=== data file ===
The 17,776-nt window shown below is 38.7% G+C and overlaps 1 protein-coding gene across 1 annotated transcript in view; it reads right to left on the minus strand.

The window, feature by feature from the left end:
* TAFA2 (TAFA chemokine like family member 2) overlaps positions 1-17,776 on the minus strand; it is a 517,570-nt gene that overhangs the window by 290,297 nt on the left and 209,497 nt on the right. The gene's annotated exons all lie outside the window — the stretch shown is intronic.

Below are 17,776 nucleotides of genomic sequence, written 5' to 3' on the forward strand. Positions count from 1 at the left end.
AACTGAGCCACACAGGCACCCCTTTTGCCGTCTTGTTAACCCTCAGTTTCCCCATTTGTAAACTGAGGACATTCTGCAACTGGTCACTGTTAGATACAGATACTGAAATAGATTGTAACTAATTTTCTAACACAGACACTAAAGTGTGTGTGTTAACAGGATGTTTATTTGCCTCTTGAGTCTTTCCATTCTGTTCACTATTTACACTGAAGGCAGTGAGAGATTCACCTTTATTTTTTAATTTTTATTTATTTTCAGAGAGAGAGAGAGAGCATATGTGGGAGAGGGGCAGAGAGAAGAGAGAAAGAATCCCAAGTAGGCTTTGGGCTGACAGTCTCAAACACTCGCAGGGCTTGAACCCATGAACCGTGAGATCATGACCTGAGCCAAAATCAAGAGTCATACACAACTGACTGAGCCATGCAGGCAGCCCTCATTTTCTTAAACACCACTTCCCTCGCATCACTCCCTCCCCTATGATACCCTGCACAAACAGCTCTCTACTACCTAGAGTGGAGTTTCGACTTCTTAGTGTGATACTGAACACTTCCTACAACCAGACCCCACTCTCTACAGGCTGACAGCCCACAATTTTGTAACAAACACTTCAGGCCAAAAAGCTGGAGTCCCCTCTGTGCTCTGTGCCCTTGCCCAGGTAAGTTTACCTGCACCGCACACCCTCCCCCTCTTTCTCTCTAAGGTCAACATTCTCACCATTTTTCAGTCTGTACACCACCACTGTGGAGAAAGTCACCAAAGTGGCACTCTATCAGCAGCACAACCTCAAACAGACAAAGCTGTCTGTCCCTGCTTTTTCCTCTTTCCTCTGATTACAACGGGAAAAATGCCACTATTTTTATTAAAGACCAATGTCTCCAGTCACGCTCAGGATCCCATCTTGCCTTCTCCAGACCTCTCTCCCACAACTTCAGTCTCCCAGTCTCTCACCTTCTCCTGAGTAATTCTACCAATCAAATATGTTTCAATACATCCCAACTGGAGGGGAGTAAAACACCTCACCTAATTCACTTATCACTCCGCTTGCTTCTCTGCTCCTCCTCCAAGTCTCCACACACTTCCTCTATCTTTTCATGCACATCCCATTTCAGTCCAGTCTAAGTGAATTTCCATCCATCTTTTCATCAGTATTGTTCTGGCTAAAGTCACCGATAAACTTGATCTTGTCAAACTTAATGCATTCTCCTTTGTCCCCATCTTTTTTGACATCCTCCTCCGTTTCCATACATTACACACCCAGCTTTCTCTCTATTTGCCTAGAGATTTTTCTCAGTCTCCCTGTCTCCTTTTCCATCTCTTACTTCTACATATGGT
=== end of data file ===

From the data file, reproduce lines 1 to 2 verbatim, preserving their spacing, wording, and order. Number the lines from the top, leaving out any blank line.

The 17,776-nt window shown below is 38.7% G+C and overlaps 1 protein-coding gene across 1 annotated transcript in view; it reads right to left on the minus strand.

The window, feature by feature from the left end: